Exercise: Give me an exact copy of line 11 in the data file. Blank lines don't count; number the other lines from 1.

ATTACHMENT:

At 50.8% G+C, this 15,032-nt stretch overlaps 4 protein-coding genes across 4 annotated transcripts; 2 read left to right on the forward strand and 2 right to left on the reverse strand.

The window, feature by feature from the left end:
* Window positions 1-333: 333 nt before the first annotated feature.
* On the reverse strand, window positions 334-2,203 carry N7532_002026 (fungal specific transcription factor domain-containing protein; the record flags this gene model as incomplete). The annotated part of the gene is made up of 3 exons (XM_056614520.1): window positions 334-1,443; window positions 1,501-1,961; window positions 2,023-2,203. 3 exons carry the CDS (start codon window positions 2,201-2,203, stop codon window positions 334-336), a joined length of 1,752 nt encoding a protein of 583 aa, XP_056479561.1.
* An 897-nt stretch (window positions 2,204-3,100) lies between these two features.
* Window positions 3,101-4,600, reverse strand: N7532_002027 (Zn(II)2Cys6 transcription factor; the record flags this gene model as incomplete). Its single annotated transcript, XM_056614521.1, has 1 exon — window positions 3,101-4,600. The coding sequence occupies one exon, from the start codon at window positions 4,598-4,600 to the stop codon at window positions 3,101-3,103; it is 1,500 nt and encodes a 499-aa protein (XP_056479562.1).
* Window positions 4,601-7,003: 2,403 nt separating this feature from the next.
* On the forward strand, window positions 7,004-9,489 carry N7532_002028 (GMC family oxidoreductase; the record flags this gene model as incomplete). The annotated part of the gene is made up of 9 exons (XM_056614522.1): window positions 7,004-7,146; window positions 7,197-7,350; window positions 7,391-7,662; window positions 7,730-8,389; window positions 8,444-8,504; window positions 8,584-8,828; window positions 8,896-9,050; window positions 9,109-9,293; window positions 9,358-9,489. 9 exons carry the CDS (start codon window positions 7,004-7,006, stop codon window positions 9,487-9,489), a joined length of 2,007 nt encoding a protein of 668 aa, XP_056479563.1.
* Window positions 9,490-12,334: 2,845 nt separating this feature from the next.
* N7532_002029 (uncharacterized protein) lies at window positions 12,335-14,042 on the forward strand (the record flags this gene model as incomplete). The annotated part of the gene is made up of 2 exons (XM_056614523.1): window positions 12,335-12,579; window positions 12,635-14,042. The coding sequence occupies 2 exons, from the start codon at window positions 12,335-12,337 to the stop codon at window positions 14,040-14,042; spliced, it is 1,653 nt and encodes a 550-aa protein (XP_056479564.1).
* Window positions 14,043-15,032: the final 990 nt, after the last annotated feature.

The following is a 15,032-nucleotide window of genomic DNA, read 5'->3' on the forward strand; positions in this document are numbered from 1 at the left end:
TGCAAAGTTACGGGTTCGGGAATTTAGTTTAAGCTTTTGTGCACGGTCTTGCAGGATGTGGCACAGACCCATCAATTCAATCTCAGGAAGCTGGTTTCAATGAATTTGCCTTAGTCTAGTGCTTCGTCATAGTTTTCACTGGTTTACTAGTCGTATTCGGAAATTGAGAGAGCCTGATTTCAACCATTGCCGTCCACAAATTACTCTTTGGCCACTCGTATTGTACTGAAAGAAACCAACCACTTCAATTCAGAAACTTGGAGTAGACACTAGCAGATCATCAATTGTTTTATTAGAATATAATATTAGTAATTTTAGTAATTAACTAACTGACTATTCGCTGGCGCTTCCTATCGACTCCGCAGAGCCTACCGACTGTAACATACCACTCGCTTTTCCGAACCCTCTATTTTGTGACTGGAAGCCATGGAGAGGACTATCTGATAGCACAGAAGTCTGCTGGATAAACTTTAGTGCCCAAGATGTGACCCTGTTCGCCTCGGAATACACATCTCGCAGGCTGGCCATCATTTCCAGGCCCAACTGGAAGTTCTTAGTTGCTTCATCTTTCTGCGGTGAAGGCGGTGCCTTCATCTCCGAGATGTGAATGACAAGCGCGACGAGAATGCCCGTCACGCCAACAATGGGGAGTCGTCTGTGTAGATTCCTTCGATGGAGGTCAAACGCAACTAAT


* Window positions 14,043-15,032: the final 990 nt, after the last annotated feature.